commodorified: A cartoon of a worried looking woman in a chef's hat (cooking for people who don't)
[personal profile] commodorified
I am fairly sure that a version of this exists in every kitchen in the Southwest US that does cooking for large groups, especially vegetarian or part vegetarian groups. I learnt it at Royal in 2000 or so and have made it periodically ever since. It is somewhere between reasonably inexpensive and dirt cheap, it is easy, it is fast (if made with canned beans or once the beans are dealt with), it is remarkably adaptable, and it is, in my opinion, very good.

With a salad, it's a good lunch or light supper. It can easily be doubled, quadrupled, or halved on the fly, once you're familiar with the basic desired results.


Two cans of black turtle beans with liquid or 250 ml dry, soaked and cooked until tender, liquid retained.
Three large cans of diced tomatoes
One tetra pack vegetable broth
Two cooking onions, diced
Six cloves garlic, diced.

Optional: 1/2 to 1 lb stew beef or stew pork (or ground beef or ground pork, if need be), marinated overnight in the salsa of your choice. I like to use verde. Can also be simmered in the salsa separately and added to bowls at the table, if feeding vegetarians and omnivores.

Adobo seasoning, 2T or to taste.
Ancho pepper, 1 T or to taste.
Cumin, 1 T or to taste.
Mexican Oregano, 2T or to taste.
Salt, to taste.

(Measurements as given will make a medium spicy soup. If making more or less soup season cautiously and taste your results a lot: it is almost never a good idea to casually double spices or salt. Try half as much again and then edge up higher. Other peppers and other chili mixes can also be used if you don't have or like adobo/ancho.)

Vegetables: (omit any which are unavailable or disliked, though if you have to omit more than two this may not be the recipe for you; at some point it gets kind of thin and bland without veggies)
One bunch collard greens or chard or kale, ribbon cut or chopped finely.
2-4 C frozen corn
2-4 C cooked diced squash
2-4 stalks chopped celery
2-4 chopped carrots

Simmer until all ingredients are tender and flavours are well-mixed: 1 hour if starting with tender, cooked beans and no meat, 2-3 hours if starting with soaked beans and raw meat.

Toppings: (to be added to each bowl at the table)

Red, yellow or green bell pepper, raw, sliced or chopped.
Queso, crumbled
Cilantro, chopped
Tortillas, flour or corn, or cornchips, for dipping. You can also put the cornchips or corn tortillas, ripped into bite-sized pieces, into the soup about half an hour before serving; they will take on the consistency of pasta, and keep a very good flavour.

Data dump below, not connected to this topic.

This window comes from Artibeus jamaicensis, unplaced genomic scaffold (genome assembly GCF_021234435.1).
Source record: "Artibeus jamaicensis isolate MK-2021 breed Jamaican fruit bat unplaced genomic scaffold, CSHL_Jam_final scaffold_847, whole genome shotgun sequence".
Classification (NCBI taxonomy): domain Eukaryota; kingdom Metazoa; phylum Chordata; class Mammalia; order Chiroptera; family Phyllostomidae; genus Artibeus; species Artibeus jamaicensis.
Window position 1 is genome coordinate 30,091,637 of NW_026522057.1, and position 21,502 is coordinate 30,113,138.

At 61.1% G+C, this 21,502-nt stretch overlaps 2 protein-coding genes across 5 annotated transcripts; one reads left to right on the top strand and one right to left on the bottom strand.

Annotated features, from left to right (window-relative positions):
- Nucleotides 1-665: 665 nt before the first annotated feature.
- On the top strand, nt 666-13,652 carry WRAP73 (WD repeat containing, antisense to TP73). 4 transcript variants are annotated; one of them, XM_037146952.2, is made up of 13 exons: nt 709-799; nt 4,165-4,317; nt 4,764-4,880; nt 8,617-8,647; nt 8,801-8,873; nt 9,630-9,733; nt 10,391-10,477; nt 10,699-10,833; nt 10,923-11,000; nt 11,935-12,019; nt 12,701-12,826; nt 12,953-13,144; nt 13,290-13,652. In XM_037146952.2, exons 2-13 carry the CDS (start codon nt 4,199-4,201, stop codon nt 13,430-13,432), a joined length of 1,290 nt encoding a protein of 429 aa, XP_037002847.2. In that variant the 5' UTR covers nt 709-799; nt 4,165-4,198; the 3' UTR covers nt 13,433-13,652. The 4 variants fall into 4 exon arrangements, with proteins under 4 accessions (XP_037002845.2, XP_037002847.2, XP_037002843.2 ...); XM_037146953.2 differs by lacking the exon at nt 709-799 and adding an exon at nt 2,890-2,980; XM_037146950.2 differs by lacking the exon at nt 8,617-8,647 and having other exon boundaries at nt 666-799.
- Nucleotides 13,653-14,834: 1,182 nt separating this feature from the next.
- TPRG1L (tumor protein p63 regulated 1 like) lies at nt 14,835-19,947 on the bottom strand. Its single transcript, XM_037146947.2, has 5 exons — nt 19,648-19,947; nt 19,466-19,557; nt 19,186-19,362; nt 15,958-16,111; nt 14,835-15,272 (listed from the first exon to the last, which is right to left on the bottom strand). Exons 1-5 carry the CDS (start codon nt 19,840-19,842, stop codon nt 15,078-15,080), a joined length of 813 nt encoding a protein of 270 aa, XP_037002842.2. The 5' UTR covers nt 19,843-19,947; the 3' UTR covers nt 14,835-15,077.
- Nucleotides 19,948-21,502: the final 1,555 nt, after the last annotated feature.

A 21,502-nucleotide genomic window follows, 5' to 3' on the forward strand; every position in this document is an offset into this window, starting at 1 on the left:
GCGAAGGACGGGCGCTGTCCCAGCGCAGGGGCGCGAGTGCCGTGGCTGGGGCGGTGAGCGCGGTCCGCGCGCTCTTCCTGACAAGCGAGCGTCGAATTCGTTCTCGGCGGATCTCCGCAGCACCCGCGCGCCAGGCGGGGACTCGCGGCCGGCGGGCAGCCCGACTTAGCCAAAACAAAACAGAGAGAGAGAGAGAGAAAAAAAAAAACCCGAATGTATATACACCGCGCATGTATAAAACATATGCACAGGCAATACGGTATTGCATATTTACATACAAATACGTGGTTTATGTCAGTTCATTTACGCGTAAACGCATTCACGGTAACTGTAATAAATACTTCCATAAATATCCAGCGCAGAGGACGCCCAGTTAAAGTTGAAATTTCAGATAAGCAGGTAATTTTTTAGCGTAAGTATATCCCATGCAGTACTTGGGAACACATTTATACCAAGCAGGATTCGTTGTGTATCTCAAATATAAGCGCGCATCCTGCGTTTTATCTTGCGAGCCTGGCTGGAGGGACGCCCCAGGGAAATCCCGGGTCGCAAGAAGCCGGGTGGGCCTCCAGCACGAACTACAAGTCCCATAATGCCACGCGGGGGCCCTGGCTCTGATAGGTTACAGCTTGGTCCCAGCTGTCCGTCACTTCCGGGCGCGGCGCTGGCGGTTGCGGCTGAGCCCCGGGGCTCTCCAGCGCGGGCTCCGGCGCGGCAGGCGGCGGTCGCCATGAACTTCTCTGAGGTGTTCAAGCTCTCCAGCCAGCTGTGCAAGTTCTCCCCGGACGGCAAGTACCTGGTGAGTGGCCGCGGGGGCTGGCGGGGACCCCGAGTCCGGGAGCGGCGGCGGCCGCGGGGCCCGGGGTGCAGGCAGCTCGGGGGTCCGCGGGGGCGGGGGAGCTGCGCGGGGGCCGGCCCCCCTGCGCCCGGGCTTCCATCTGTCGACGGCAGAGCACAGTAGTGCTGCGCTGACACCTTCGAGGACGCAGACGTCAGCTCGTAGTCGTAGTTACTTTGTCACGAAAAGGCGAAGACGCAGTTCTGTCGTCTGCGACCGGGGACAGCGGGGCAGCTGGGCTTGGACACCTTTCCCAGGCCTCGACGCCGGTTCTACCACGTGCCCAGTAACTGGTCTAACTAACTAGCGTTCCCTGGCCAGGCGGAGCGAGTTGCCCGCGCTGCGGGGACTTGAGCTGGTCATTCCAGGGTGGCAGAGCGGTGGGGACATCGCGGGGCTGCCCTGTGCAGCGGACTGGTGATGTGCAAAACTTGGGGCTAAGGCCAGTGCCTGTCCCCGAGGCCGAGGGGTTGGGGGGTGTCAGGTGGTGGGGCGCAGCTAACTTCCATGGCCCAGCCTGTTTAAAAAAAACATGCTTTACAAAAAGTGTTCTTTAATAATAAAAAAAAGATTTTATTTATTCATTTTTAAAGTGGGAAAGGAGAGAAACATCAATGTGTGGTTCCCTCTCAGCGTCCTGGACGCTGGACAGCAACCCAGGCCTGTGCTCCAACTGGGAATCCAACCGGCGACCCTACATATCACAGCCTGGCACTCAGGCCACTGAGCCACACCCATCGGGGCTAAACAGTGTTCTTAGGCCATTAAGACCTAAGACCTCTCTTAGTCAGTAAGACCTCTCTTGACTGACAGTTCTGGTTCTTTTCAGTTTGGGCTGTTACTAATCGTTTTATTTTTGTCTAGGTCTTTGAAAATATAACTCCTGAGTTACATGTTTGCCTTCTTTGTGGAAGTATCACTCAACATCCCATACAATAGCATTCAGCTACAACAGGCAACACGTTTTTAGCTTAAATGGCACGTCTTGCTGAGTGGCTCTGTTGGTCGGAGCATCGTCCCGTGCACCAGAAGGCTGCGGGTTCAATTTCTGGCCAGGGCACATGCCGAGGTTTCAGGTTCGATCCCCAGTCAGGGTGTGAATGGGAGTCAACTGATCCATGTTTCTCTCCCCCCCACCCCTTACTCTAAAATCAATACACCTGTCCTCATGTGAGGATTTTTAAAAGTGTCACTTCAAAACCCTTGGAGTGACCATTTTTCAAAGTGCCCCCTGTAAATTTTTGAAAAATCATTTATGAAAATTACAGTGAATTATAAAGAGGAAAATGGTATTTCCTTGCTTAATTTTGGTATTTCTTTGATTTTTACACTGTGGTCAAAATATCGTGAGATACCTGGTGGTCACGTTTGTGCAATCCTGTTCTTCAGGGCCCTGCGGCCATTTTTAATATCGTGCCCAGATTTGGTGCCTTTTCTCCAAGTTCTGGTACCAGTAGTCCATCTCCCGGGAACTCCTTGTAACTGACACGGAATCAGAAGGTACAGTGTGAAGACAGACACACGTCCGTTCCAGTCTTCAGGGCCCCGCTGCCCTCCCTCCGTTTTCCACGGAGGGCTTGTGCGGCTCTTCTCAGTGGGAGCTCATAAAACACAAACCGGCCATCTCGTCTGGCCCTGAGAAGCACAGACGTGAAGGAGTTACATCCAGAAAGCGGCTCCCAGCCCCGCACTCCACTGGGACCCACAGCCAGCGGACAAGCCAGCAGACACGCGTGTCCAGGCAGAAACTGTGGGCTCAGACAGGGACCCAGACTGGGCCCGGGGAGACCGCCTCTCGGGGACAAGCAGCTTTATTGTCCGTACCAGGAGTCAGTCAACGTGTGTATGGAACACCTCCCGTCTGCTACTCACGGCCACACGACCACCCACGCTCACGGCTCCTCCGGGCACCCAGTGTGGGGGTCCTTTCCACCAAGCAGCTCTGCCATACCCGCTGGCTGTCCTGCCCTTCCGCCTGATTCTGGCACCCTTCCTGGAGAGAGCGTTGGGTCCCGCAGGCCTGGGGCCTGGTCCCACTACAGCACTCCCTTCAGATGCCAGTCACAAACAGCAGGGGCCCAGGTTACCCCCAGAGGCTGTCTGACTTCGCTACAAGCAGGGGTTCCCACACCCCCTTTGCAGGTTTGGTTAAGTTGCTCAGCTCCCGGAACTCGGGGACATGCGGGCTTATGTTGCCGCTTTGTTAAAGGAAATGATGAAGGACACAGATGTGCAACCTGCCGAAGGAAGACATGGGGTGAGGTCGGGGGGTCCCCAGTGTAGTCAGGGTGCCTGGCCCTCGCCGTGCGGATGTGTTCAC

Date: 2012-04-20 04:14 am (UTC)
From: [personal profile] alexbayleaf
I make something similar that goes like this:

* 1 onion, diced
* some garlic
* some oil

saute til onion is translucent

* 1-2 cans black beans
* 1-2 can tomatoes

(1 can of each for a small family meal, 2 cans for a party.)

Add, then stick-blend just a little bit, leaving plenty of chunks (you just want to puree a few of the beans for thickness). Then add:

* veg stock

... until it's the right soupy consistency. Spice with:

* chili (whatever kind you have on hand and like)
* cumin
* oregano
* salt

Cook til done.

For toppings, I offer:

* avocado
* home-made pico de gallo (tomato, white or green onion, jalapeno, lime juice, coriander/cilantro, salt) OR some subset of the constituent parts, individually (eg. tomatoes, jalapenos, lime wedges) depending on what's handy
* grated cheese (mild cheddar, monterey jack, something along those lines)
* sour cream
* tortillas or corn chips

So basically the same thing but without the added vegies. I don't find mine's thin or flavourless, but that might be because i partially blend it and get the beans to thicken the soup. Oh, and if I cook my beans from dry, I include some of their juice, which also fills out the flavour.

Date: 2012-04-20 04:46 am (UTC)
From: [personal profile] alexbayleaf
I find that the fatty toppings (avocado, cheese, sour cream) are pretty much a must with this version. It's not that it's thin otherwise, but it's kind of ... dry or gritty, I guess? I feel that way quite often about legume-based things. They seem to work best when there is some fat to smooth out the mouth-feel.


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